The work explores the historical and intellectual context of Tsongkhapa's philosophy and addresses the critical issues related to questions of development and originality in Tsongkhapa's thought. It also deals extensively with one of Tsongkhapa's primary concerns, namely his attempts to demonstrate that the Middle Way philosophy's deconstructive analysis does not negate the reality of the everyday world. The study's central focus, however, is the question of the existence and the nature of self. This is explored both in terms of Tsongkhapa's deconstruction of the self and his reconstruction of person. Finally, the work explores the concept of reality that emerges in Tsongkhapa's philosophy, and deals with his understanding of the relationship between critical reasoning, no-self, and religious experience.
Routledge Critical Studies in Buddhism is a comprehensive study of the Buddhist tradition. The series explores this complex and extensive tradition from a variety of perspectives, using a range of different methodologies. The series is diverse in its focus, including historical, philological, cultural, and sociological investigations into the manifold features and expressions of Buddhism worldwide. It also presents works of constructive and reflective analysis, including the role of Buddhist thought and scholarship in a contemporary, critical context and in the light of current social issues. The series is expansive and imaginative in scope, spanning more than two and a half millennia of Buddhist history. It is receptive to all research works that are of significance and interest to the broader field of Buddhist Studies.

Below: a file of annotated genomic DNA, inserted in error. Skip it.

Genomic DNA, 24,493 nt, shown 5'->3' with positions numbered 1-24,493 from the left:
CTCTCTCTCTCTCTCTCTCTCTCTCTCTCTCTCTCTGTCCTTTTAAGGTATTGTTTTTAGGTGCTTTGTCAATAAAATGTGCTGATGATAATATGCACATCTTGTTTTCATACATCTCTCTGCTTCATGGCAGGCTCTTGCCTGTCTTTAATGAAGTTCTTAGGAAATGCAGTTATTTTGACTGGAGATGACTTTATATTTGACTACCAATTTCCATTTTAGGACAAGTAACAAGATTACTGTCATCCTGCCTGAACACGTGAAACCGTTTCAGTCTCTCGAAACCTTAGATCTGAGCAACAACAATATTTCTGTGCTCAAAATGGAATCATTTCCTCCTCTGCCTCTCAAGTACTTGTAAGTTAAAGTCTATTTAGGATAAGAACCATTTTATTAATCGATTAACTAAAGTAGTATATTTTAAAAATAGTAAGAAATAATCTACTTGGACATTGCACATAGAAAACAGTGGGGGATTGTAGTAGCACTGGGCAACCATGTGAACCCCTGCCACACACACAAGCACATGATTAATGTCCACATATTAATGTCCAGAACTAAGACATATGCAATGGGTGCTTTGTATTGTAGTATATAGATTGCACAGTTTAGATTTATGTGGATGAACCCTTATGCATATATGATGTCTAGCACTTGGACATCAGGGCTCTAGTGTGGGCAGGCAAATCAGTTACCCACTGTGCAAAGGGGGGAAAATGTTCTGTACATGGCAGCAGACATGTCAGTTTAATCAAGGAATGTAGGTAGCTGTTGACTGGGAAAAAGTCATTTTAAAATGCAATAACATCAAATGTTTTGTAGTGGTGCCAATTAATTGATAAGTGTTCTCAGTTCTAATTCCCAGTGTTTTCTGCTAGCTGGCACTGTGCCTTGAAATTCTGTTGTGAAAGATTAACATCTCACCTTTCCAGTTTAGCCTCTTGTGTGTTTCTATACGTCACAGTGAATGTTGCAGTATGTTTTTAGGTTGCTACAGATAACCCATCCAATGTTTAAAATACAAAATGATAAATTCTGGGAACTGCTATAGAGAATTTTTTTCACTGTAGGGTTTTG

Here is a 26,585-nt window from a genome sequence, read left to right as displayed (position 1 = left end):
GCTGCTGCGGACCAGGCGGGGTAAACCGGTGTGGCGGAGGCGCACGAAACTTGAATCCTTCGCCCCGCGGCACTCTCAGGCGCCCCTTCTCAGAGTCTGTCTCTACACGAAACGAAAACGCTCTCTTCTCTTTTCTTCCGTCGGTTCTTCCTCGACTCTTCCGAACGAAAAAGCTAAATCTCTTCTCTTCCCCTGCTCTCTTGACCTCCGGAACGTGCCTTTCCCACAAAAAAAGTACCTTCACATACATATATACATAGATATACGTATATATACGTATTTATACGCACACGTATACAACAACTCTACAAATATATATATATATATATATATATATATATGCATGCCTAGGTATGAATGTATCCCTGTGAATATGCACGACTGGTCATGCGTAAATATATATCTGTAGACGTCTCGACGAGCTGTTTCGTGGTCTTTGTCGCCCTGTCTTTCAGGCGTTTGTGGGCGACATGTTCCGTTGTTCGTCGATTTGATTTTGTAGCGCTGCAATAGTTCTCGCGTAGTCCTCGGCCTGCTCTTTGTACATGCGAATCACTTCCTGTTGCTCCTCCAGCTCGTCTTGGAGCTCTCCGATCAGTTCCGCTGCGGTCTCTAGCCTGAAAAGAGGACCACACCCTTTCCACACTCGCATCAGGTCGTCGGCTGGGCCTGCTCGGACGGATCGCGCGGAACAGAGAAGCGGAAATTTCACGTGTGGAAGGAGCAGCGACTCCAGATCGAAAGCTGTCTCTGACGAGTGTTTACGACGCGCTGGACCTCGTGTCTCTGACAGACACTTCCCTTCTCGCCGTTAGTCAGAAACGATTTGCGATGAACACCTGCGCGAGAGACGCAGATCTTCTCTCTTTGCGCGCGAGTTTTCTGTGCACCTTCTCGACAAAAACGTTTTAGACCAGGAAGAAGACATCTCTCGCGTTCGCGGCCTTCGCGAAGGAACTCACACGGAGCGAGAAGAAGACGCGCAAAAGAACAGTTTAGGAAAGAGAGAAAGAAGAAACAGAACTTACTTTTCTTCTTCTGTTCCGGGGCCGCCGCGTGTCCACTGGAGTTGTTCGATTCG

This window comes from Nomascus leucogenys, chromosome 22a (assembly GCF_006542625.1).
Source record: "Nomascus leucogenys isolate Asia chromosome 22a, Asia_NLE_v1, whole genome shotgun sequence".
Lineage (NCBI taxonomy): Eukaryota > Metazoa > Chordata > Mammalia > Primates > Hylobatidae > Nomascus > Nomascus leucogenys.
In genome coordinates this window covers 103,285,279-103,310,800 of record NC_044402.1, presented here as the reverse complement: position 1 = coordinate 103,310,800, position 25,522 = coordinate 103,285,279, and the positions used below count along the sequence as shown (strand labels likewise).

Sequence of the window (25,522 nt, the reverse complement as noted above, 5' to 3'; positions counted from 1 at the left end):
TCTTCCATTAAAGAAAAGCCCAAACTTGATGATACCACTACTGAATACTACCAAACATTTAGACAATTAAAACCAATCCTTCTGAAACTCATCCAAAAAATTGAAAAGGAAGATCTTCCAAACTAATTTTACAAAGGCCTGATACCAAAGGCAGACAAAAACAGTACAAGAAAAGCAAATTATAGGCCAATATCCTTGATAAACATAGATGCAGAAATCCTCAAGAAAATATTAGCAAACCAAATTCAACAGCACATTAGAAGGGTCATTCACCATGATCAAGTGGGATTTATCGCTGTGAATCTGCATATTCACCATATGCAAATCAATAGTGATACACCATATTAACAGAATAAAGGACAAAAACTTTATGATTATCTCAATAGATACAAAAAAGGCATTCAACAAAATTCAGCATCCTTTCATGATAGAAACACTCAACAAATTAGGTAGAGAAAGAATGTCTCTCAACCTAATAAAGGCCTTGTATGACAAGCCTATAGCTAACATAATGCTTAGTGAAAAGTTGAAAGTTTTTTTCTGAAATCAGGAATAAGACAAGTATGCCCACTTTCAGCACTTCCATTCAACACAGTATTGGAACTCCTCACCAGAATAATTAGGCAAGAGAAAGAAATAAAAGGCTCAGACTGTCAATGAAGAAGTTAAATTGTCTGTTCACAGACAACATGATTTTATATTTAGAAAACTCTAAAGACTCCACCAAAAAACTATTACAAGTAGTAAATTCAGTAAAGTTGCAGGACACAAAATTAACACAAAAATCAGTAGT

Some of the titles in the series are published in association with the Oxford Centre for Buddhist Studies, which conducts and promotes rigorous teaching and research into all forms of the Buddhist tradition.
Editorial Advisory Board:
James A. Benn, McMaster University, Canada
Jinhua Chen, The University of British Columbia, Canada
Rupert Gethin, University of Bristol, UK
Peter Harvey, University of Sunderland, UK
Sallie King, James Madison University, USA
Anne Klein, Rice University, USA
Lori Meeks, University of Southern California, USA;
Ulrich Pagel, School of Oriental and African Studies, UK
John Powers, Australian National University, Australia;
Juliane Schober, Arizona State University, USA
Vesna A. Wallace, University of California, Santa Barbara, USA
Michael Zimmermann, University of Hamburg, Germany